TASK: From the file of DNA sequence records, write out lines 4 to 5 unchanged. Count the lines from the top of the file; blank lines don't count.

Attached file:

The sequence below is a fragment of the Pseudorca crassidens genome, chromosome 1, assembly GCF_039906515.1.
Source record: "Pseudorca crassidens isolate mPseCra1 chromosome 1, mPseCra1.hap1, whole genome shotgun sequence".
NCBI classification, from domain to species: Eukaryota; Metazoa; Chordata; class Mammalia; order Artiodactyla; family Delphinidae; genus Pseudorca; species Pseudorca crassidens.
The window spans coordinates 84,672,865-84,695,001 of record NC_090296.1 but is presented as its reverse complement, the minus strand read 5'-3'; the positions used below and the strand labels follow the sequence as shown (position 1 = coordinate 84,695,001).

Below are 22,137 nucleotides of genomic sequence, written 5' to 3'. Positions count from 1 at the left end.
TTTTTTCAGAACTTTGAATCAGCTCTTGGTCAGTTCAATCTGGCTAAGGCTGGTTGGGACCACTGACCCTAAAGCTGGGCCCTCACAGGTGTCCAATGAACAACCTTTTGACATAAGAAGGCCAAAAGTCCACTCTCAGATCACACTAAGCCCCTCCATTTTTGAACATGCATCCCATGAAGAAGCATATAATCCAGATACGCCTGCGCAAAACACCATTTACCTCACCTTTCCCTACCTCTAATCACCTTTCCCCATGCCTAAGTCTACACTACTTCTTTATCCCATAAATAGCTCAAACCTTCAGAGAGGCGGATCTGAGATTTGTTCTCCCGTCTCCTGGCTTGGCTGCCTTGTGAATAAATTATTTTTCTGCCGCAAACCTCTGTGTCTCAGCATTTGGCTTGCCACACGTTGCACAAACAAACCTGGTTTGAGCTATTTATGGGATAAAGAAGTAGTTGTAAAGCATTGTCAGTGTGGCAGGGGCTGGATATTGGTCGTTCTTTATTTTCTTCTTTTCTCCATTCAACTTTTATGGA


The window spans coordinates 84,672,865-84,695,001 of record NC_090296.1 but is presented as its reverse complement, the minus strand read 5'-3'; the positions used below and the strand labels follow the sequence as shown (position 1 = coordinate 84,695,001).

Below are 22,137 nucleotides of genomic sequence, written 5' to 3'. Positions count from 1 at the left end.